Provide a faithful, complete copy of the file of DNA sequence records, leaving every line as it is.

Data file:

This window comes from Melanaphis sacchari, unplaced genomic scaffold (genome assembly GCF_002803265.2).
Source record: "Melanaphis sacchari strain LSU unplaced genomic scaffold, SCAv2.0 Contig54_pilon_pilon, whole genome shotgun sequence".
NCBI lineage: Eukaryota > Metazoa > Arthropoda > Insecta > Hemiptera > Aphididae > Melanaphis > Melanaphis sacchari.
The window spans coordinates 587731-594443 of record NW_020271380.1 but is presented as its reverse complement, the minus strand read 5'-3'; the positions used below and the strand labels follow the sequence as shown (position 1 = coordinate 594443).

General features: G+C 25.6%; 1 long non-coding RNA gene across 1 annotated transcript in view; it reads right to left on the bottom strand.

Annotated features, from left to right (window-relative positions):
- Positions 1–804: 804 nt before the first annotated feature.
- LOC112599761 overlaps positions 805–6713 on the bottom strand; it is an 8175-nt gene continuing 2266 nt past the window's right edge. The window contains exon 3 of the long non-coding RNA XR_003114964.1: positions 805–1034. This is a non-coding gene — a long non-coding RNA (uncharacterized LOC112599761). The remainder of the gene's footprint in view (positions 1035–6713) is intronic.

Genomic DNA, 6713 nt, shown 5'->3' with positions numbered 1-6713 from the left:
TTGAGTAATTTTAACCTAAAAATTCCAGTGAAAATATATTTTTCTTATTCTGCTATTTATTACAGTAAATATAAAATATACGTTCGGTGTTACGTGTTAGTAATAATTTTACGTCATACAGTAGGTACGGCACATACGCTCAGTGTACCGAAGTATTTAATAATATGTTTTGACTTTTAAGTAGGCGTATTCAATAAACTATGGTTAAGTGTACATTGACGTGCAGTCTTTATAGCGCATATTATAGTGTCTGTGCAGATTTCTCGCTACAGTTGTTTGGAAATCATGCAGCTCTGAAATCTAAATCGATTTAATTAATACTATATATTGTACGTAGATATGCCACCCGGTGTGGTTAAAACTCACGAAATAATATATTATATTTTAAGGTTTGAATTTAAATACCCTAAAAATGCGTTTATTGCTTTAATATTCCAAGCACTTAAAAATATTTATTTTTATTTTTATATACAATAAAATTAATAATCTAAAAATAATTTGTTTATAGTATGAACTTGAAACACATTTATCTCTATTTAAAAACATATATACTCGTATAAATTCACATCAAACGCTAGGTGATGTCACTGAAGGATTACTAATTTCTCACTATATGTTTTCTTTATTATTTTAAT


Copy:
This window comes from Melanaphis sacchari, unplaced genomic scaffold (genome assembly GCF_002803265.2).
Source record: "Melanaphis sacchari strain LSU unplaced genomic scaffold, SCAv2.0 Contig54_pilon_pilon, whole genome shotgun sequence".
NCBI lineage: Eukaryota > Metazoa > Arthropoda > Insecta > Hemiptera > Aphididae > Melanaphis > Melanaphis sacchari.
The window spans coordinates 587731-594443 of record NW_020271380.1 but is presented as its reverse complement, the minus strand read 5'-3'; the positions used below and the strand labels follow the sequence as shown (position 1 = coordinate 594443).

General features: G+C 25.6%; 1 long non-coding RNA gene across 1 annotated transcript in view; it reads right to left on the bottom strand.

Annotated features, from left to right (window-relative positions):
- Positions 1–804: 804 nt before the first annotated feature.
- LOC112599761 overlaps positions 805–6713 on the bottom strand; it is an 8175-nt gene continuing 2266 nt past the window's right edge. The window contains exon 3 of the long non-coding RNA XR_003114964.1: positions 805–1034. This is a non-coding gene — a long non-coding RNA (uncharacterized LOC112599761). The remainder of the gene's footprint in view (positions 1035–6713) is intronic.

Genomic DNA, 6713 nt, shown 5'->3' with positions numbered 1-6713 from the left:
TTGAGTAATTTTAACCTAAAAATTCCAGTGAAAATATATTTTTCTTATTCTGCTATTTATTACAGTAAATATAAAATATACGTTCGGTGTTACGTGTTAGTAATAATTTTACGTCATACAGTAGGTACGGCACATACGCTCAGTGTACCGAAGTATTTAATAATATGTTTTGACTTTTAAGTAGGCGTATTCAATAAACTATGGTTAAGTGTACATTGACGTGCAGTCTTTATAGCGCATATTATAGTGTCTGTGCAGATTTCTCGCTACAGTTGTTTGGAAATCATGCAGCTCTGAAATCTAAATCGATTTAATTAATACTATATATTGTACGTAGATATGCCACCCGGTGTGGTTAAAACTCACGAAATAATATATTATATTTTAAGGTTTGAATTTAAATACCCTAAAAATGCGTTTATTGCTTTAATATTCCAAGCACTTAAAAATATTTATTTTTATTTTTATATACAATAAAATTAATAATCTAAAAATAATTTGTTTATAGTATGAACTTGAAACACATTTATCTCTATTTAAAAACATATATACTCGTATAAATTCACATCAAACGCTAGGTGATGTCACTGAAGGATTACTAATTTCTCACTATATGTTTTCTTTATTATTTTAAT